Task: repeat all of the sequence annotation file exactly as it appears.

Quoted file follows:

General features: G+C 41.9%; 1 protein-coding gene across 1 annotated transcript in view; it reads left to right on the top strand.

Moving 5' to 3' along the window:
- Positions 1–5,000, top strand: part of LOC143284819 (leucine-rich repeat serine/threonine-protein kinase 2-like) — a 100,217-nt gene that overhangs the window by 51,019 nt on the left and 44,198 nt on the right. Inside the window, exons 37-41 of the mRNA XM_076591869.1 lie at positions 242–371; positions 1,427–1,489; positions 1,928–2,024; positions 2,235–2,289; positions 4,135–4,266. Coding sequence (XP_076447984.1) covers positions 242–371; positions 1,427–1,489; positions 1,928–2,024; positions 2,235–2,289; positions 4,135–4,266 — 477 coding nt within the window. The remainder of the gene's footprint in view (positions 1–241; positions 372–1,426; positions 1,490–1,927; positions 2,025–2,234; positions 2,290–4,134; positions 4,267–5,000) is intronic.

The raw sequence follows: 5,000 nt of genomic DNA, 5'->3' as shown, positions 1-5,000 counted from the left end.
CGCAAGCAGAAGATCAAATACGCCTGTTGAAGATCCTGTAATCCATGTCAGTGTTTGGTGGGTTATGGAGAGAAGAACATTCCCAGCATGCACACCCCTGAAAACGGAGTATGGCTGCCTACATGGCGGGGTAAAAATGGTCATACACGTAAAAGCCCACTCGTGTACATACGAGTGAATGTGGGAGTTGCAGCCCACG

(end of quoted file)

General features: G+C 41.9%; 1 protein-coding gene across 1 annotated transcript in view; it reads left to right on the top strand.

Moving 5' to 3' along the window:
- Positions 1–5,000, top strand: part of LOC143284819 (leucine-rich repeat serine/threonine-protein kinase 2-like) — a 100,217-nt gene that overhangs the window by 51,019 nt on the left and 44,198 nt on the right. Inside the window, exons 37-41 of the mRNA XM_076591869.1 lie at positions 242–371; positions 1,427–1,489; positions 1,928–2,024; positions 2,235–2,289; positions 4,135–4,266. Coding sequence (XP_076447984.1) covers positions 242–371; positions 1,427–1,489; positions 1,928–2,024; positions 2,235–2,289; positions 4,135–4,266 — 477 coding nt within the window. The remainder of the gene's footprint in view (positions 1–241; positions 372–1,426; positions 1,490–1,927; positions 2,025–2,234; positions 2,290–4,134; positions 4,267–5,000) is intronic.

The raw sequence follows: 5,000 nt of genomic DNA, 5'->3' as shown, positions 1-5,000 counted from the left end.
CGCAAGCAGAAGATCAAATACGCCTGTTGAAGATCCTGTAATCCATGTCAGTGTTTGGTGGGTTATGGAGAGAAGAACATTCCCAGCATGCACACCCCTGAAAACGGAGTATGGCTGCCTACATGGCGGGGTAAAAATGGTCATACACGTAAAAGCCCACTCGTGTACATACGAGTGAATGTGGGAGTTGCAGCCCACG